First Union Corp. chairman Edward E. Crutchfield on Friday predicted the first $1 trillion-asset bank could be created in Europe within two years.
European goliaths could overpower U.S. banks if Congress tries to restrict consolidation here, he warned at a Federal Reserve Bank of Chicago banking conference. "We have to be allowed to keep going because (European banks) are going to give us very substantial competition," Mr. Crutchfield said.
The House Banking Committee recently invited 23 witnesses to a daylong hearing to weigh in on the recent merger wave.
Further consolidation of banks in the United States is inevitable, Mr. Crutchfield said, predicting there would be eight to 10 large banks and fewer than 3,000 community banks within several years.
Mr. Crutchfield dismissed as irrelevant the congressional debate over whether securities and insurance underwriting should occur in units of a bank or in its holding company. "I don't give a damn where they are set up," he said. "I'll let the lawyers figure it out."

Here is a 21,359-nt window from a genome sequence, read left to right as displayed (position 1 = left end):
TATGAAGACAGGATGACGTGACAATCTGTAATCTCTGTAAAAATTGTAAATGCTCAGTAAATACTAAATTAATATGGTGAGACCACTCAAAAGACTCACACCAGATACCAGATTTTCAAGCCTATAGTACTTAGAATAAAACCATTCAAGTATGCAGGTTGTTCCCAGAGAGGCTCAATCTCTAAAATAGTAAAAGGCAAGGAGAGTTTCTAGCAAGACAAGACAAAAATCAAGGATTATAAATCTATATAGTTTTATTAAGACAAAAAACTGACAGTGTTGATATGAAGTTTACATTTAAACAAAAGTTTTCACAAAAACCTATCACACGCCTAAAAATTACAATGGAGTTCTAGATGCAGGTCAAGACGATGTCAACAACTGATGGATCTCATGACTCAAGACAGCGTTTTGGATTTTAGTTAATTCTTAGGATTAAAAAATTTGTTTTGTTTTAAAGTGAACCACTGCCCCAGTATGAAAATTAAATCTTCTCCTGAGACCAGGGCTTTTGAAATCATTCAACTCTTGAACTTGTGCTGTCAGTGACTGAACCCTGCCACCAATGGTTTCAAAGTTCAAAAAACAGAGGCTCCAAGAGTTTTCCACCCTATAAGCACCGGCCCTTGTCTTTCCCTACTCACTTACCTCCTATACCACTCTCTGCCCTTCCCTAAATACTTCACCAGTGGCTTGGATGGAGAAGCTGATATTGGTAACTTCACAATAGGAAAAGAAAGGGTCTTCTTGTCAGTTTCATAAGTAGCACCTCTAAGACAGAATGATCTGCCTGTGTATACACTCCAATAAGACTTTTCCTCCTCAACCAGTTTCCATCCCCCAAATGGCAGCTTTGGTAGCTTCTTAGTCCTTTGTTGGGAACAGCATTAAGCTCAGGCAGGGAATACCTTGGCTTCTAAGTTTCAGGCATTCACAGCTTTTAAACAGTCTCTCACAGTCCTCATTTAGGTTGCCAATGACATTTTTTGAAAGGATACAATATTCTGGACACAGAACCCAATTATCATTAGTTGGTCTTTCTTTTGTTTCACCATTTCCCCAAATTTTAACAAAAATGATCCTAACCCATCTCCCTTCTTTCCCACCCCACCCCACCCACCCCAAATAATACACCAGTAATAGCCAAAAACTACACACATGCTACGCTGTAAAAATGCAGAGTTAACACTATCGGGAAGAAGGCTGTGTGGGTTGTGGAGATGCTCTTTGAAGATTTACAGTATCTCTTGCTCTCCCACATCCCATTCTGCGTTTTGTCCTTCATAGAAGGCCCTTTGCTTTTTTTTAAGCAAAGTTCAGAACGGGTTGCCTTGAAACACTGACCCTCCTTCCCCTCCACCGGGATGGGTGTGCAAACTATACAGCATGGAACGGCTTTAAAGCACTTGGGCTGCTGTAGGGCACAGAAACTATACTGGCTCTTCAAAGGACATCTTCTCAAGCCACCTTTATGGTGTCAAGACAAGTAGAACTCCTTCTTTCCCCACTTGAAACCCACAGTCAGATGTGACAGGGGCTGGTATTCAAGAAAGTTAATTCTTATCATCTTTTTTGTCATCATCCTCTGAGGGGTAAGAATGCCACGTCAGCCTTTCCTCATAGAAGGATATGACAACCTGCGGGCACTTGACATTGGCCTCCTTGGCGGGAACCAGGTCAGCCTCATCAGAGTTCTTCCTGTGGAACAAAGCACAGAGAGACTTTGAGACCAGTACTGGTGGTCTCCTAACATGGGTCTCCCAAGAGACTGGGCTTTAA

What matters more is the ability of a single salesman to offer banking, securities, and insurance. "You've got to integrate the businesses in terms of the sales forces," he said.
Mr. Crutchfield said he was not interested in buying an insurance underwriter, complaining that that business is only marginally profitable. But "selling insurance is a very profitable business," he said, adding that First Union made $100 million in pretax earnings on insurance sales last year.
The convergence of the banking, securities, and insurance industries is the most significant change to the financial system in generations, the First Union chief said.
"This is a once-in-a-century change," he said. "It may even be the biggest change since Alexander Hamilton created the banking system here."
Echoing remarks he made earlier this month, Mr. Crutchfield predicted the first truly global banks would emerge within five years when U.S., European, and Japanese banks form alliances allowing them to serve foreign customers through their new partners.
"All three could shut down their overseas operations and save a hell of a lot of money and not see any loss of income," he said.